FSB asset introduced LinkedIn hacker, future Group-IB executive in 2012, US alleges

Jurors could sooon be asking themselves the same questions that researchers and government officials have pondered for years: Is this the Russian government, or just some scammers?
Yevgeniy Nikulin
[Flickr/Boaz Guttman]

Attorneys are using the trial of a man who allegedly stole more than 100 million usernames and passwords from U.S. social media companies to hint at the murky, long-rumored relationships between Russian cybercriminals and the Kremlin’s intelligence agencies.

Yevgeniy Nikulin, a 32-year-old St. Petersburg, Russia, native, currently is on trial in San Francisco, accused of hacking into LinkedIn, Formspring and Dropbox in 2012 and obtaining 117 million users credentials. Roughly 30 million of those credentials were taken from Formspring.

Prosecutors say he worked with a number of co-conspirators to gather and attempt to sell that data, including Nikita Kislitsin, who allegedly tried selling stolen Formspring data before he became an executive at Group-IB, and Alexsey Belan, a Latvian man who made the introduction between Nikulin and Kislitsin. In a recent filing, the government reproduced an email conversation in which, prosecutors say, Kislitsin was trying to sell the stolen Formspring data, and wanted Belan to vouch for Nikulin’s trustworthiness.

Belan would have been a qualified broker in the Russian underworld in 2012. He was indicted that year for allegedly stealing databases of information from the retailer Zappos, and in 2017 accused of helping Russian FSB officers access hacked Yahoo accounts for their own intelligence-gathering purposes.


In court documents filed in February, attorneys revealed that Kislitsin told FBI investigators he was aware of Belan’s connections in the Russian security services. During a 2014 meeting in the U.S. Embassy in Moscow, Kislitsin said “he knew Belan conspired with Russian FSB officers to target U.S. citizens to obtain ‘commercial databases with a goal to sell them for financial gain or use them for spamming.’”

During the same meeting, Kislitsin told the FBI he knew “Zhenya,” which prosecutors say was Nikulin’s screen name, lived in Moscow, and owned multiple Maserati cars. Nikulin was the “Putin” of the hacking world, Kislitsin said, according to the prosecution.

Nikulin’s defense attorneys have argued that none of the evidence sufficiently proves he was working in concert with the FSB, though the judge had ruled Kislitsin’s statements were admissible as proof of a conspiracy. The prosecution on Thursday said it did not wish to introduce Kistlitsin’s statements as evidence against Nikulin.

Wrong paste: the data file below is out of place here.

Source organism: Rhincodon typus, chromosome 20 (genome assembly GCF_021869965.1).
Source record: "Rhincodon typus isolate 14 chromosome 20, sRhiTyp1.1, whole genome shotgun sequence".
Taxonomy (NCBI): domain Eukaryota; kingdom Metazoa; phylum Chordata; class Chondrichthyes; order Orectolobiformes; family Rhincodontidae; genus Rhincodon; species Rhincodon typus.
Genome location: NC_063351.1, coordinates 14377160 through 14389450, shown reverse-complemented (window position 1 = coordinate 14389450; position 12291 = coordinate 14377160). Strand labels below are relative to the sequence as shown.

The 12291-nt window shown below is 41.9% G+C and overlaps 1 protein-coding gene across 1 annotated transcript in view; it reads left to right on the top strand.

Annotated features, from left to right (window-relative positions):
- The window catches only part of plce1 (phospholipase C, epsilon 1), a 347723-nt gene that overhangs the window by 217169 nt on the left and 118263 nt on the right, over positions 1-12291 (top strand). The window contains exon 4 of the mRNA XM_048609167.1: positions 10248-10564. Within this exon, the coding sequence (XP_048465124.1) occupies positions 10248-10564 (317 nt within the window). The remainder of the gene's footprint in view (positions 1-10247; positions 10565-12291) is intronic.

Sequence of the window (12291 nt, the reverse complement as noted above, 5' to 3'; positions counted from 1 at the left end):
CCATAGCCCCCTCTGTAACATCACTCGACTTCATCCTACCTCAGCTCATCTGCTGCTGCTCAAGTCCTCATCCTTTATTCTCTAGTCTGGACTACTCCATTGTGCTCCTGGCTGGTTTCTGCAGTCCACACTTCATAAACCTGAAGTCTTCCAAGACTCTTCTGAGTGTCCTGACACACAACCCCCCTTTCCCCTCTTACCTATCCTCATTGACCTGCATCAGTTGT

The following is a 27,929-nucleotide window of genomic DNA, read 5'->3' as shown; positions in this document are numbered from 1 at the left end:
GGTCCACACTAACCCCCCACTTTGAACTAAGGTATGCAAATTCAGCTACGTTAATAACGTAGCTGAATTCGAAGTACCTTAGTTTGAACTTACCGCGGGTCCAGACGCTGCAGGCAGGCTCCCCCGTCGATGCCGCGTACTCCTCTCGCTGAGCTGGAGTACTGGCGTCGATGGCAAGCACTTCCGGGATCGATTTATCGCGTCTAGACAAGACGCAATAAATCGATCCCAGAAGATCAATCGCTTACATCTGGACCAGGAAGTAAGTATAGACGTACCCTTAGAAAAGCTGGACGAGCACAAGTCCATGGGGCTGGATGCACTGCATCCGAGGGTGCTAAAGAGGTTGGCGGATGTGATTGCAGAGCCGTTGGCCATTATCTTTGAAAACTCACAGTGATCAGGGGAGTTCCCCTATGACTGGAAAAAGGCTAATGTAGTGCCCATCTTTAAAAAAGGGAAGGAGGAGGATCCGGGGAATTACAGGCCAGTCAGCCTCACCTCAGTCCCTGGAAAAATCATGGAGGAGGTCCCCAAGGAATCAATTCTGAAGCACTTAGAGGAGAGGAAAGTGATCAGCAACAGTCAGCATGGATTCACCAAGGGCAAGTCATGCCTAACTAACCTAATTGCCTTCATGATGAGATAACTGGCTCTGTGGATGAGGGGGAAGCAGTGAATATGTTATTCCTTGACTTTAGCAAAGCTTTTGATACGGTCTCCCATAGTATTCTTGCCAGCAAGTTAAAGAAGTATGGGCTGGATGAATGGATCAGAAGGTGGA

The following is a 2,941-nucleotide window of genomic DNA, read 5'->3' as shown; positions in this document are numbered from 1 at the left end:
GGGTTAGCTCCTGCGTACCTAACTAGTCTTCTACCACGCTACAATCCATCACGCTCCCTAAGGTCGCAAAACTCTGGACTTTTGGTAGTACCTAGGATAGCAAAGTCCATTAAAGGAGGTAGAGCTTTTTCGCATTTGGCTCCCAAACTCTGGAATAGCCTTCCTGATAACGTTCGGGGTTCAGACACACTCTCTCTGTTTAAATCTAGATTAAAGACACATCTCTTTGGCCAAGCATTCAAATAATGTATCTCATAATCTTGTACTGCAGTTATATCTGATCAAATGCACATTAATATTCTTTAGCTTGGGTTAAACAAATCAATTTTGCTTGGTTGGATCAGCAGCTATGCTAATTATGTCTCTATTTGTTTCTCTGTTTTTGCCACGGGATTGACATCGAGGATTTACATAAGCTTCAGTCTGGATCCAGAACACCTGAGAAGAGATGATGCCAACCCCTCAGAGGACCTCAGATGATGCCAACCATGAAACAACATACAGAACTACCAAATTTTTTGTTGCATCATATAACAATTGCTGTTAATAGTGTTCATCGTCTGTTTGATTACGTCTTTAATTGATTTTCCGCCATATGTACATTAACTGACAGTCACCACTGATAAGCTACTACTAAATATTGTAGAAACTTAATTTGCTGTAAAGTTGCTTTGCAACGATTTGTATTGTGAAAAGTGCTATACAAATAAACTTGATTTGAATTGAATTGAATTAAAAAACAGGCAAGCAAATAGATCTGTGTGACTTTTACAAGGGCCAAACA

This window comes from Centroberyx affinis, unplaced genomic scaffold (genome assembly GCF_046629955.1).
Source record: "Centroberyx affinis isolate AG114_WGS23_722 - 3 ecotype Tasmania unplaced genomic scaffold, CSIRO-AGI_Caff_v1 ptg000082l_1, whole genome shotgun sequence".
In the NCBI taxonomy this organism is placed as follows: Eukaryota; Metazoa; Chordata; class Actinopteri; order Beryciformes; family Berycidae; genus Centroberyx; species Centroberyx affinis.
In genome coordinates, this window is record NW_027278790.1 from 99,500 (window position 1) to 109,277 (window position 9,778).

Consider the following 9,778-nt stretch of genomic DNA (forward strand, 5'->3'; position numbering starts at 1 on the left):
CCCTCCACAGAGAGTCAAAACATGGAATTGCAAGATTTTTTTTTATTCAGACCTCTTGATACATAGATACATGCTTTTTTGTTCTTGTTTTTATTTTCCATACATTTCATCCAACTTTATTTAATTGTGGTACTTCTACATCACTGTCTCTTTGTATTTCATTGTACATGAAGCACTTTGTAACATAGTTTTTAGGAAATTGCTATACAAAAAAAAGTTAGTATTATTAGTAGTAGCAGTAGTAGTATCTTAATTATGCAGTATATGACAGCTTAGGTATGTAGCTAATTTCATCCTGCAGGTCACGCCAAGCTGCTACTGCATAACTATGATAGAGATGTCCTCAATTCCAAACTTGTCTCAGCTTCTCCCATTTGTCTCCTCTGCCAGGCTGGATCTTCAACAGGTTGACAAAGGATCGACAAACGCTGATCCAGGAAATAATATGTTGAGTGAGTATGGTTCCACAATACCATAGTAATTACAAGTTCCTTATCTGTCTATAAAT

At one point during the 2014 meeting, according to court documents, Kislitsin told the FBI he understood that Belan had helped an FSB captain that “involved targeting specific email accounts and other data” for the purpose of helping the FSB build “profiles on various individuals using ‘compromising information.'”

Kislitsin now works as the head of network security at Group-IB, a cybersecurity vendor with offices in Moscow and Singapore. The company says it supports Kislitsin, and has confirmed that he met with U.S. officials in 2014 to discuss the Nikulin case. Kislitsin was charged in a separate indictment unsealed last week, as CyberScoop reported.


Russian FSB officers provided Belan with “sensitive FSB law enforcement information and intelligence information that would have helped him avoid detection by law enforcement, including information regarding FSB investigations of computer hacking and FSB techniques for identifying criminal hackers, ” according to the Yahoo indictment.

At one point, according to the Yahoo charges, two FSB officers learned that Belan had access to Yahoo’s systems, then sought access to accounts belonging to investigative reporters in Russia, and a researcher who analyzed Russia’s bid for membership in the World Health Organization, among other individuals

The Justice Department has not made any similar allegations in the Nikulin case. However, if Kislitsin’s statements to the FBI during his 2014 meeting are correct, other members of the Russian cybercriminal community also knew of Belan’s connections.

Despite the intrigue, prosecutors began the trial against Nikulin in San Francisco this week by arguing that the defendant was just an “ordinary thief,” saying he stole employees’ credentials and used them to access other information. Nikulin’s defense attorneys argued that since the FSB has been involved in other hacks, it’s possible that others, not Nikulin, actually stole the data he’s charged with taking.

“The overall structure and relationship between the cyber hacker community and Russian government is very well documented,” argued defense attorney Valery Nechay.


The trial is scheduled to resume March 17.

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